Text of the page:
Have you ever had a Deja-vu? A feeling of something being so incredibly familiar that should not be at all since you never saw it before? That is Florence for me. Firenze. Even though I never once thought about it, it was the first time in my life where I started wondering about reincarnation. Not sure I believed it, but I did not know what else to think. A few years later I got the same exact feeling about Boston. Even though I’ve never been to Boston, anytime I see a postcard or a picture of Boston and the name of the city is not mentioned, I *KNOW* it’s Boston. There is no ‘wondering’ or questioning, I just know, and I am certain of it. How the heck is this possible? So… if reincarnation is a possibility, would it explain why the English language came so easy to me, as if I knew it all along, and it laid dormant in my soul until I re-awakened it? After reading the amazing books of Michael Newton and Brian Weiss now I know there is definitely something to this. But, I digress.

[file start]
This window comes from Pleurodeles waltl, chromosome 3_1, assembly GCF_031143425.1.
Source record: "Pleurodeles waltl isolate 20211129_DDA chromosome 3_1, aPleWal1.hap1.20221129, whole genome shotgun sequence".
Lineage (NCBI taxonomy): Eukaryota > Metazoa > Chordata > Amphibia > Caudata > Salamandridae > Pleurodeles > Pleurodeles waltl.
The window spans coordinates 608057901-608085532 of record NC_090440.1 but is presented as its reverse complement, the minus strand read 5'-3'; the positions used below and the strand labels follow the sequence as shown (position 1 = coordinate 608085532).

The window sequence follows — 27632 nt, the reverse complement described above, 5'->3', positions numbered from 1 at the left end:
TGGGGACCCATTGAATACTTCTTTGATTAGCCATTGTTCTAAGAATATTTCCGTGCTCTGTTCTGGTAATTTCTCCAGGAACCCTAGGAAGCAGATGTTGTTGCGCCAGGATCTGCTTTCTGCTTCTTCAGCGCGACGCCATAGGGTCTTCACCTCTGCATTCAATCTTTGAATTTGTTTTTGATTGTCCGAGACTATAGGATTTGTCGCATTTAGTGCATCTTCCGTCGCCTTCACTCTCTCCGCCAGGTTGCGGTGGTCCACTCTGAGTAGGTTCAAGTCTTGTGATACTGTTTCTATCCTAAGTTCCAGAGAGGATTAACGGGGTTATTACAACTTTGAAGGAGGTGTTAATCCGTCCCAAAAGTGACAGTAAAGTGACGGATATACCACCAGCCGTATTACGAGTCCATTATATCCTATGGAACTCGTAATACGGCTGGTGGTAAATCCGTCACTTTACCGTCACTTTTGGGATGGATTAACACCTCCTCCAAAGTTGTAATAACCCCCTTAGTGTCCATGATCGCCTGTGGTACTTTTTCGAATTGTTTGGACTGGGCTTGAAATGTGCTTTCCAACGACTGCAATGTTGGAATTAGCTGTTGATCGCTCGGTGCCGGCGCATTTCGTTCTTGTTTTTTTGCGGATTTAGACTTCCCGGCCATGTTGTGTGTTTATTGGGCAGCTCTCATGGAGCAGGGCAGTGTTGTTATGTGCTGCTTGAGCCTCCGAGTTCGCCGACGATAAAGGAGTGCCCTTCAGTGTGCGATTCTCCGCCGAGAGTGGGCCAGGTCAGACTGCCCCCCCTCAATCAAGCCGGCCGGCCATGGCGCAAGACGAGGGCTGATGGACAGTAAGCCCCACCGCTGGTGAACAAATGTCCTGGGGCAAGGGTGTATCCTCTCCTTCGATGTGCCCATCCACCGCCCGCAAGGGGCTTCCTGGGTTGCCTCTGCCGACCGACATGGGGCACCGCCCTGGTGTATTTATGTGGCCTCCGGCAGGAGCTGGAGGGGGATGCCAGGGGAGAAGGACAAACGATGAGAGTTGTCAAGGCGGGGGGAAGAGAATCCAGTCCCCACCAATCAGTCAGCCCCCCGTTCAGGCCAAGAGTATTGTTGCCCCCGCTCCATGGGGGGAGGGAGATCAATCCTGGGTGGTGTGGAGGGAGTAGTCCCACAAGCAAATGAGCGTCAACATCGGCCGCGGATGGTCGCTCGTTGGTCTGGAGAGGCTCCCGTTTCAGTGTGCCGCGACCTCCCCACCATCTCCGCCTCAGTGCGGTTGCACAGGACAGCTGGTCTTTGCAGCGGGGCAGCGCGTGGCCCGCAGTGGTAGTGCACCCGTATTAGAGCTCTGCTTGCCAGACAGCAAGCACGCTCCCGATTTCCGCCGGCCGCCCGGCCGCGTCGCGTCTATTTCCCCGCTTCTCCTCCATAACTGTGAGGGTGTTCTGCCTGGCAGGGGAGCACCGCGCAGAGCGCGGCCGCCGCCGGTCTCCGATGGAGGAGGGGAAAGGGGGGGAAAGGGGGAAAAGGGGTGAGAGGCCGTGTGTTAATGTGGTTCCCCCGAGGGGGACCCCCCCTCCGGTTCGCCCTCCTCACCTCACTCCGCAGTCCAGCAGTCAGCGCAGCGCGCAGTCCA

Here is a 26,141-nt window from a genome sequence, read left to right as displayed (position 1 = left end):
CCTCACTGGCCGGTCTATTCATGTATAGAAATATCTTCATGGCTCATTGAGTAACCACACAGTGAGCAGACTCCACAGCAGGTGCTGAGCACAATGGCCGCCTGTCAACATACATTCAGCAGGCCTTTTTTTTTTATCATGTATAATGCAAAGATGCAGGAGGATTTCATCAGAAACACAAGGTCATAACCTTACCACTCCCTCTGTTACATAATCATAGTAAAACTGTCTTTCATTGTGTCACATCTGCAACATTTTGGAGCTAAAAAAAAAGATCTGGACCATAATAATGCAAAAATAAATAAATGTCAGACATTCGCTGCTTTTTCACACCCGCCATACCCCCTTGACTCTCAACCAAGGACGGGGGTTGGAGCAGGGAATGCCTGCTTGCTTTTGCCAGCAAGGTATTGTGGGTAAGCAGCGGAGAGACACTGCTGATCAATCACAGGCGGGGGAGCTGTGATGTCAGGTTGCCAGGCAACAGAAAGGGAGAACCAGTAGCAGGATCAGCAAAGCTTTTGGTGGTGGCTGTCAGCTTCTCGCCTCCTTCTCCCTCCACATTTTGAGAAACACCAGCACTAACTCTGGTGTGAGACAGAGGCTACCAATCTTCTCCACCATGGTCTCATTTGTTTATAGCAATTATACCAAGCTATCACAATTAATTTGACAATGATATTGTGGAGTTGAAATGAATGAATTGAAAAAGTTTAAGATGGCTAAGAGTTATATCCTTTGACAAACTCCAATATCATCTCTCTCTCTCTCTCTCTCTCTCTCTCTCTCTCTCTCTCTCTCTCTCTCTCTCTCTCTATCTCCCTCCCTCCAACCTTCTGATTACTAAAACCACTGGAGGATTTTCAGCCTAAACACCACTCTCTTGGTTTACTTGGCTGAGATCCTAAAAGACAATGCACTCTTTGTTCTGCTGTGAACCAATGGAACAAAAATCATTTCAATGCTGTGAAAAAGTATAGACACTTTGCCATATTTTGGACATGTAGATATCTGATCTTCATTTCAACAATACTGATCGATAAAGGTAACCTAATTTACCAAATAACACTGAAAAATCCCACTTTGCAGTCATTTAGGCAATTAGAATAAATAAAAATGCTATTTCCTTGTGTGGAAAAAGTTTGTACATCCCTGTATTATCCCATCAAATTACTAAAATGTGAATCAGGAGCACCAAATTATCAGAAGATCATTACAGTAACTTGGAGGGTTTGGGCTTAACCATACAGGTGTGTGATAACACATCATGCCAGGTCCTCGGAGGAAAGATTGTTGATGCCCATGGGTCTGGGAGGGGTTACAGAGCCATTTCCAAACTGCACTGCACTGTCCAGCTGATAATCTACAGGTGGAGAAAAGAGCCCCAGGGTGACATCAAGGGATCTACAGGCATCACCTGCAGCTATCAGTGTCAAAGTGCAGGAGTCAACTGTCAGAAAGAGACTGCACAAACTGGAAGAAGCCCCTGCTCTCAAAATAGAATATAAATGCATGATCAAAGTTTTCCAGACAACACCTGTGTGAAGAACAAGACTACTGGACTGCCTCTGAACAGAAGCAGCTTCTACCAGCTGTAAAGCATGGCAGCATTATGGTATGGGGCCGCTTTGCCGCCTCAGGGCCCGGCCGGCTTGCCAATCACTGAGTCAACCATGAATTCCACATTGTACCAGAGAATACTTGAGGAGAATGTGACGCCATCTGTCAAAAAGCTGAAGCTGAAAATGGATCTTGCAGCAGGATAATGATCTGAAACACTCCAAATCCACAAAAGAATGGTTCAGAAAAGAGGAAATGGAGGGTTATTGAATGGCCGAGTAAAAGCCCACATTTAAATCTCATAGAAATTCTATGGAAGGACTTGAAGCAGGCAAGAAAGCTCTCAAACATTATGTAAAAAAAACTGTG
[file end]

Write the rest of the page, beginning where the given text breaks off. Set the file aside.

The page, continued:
My last trip to Firenze, September 1998

I wanted to write my experience of Firenze’s DeJa-Vus because it truly stands out. It was a moment in my life that defied explanations. After you read this, maybe you will recall a moment in your life that also did not make much sense and perhaps you might rethink things in your life a bit.

It was 1980, I was 15 years old and in 9th grade when my class decided to go on a field trip to Firenze. We were studying the Renaissance, what better place to go than the heart of the Renaissance itself?  On a side note, how LUCKY was I to grow up in such a place full of history and so completely fascinating, with history at every turn?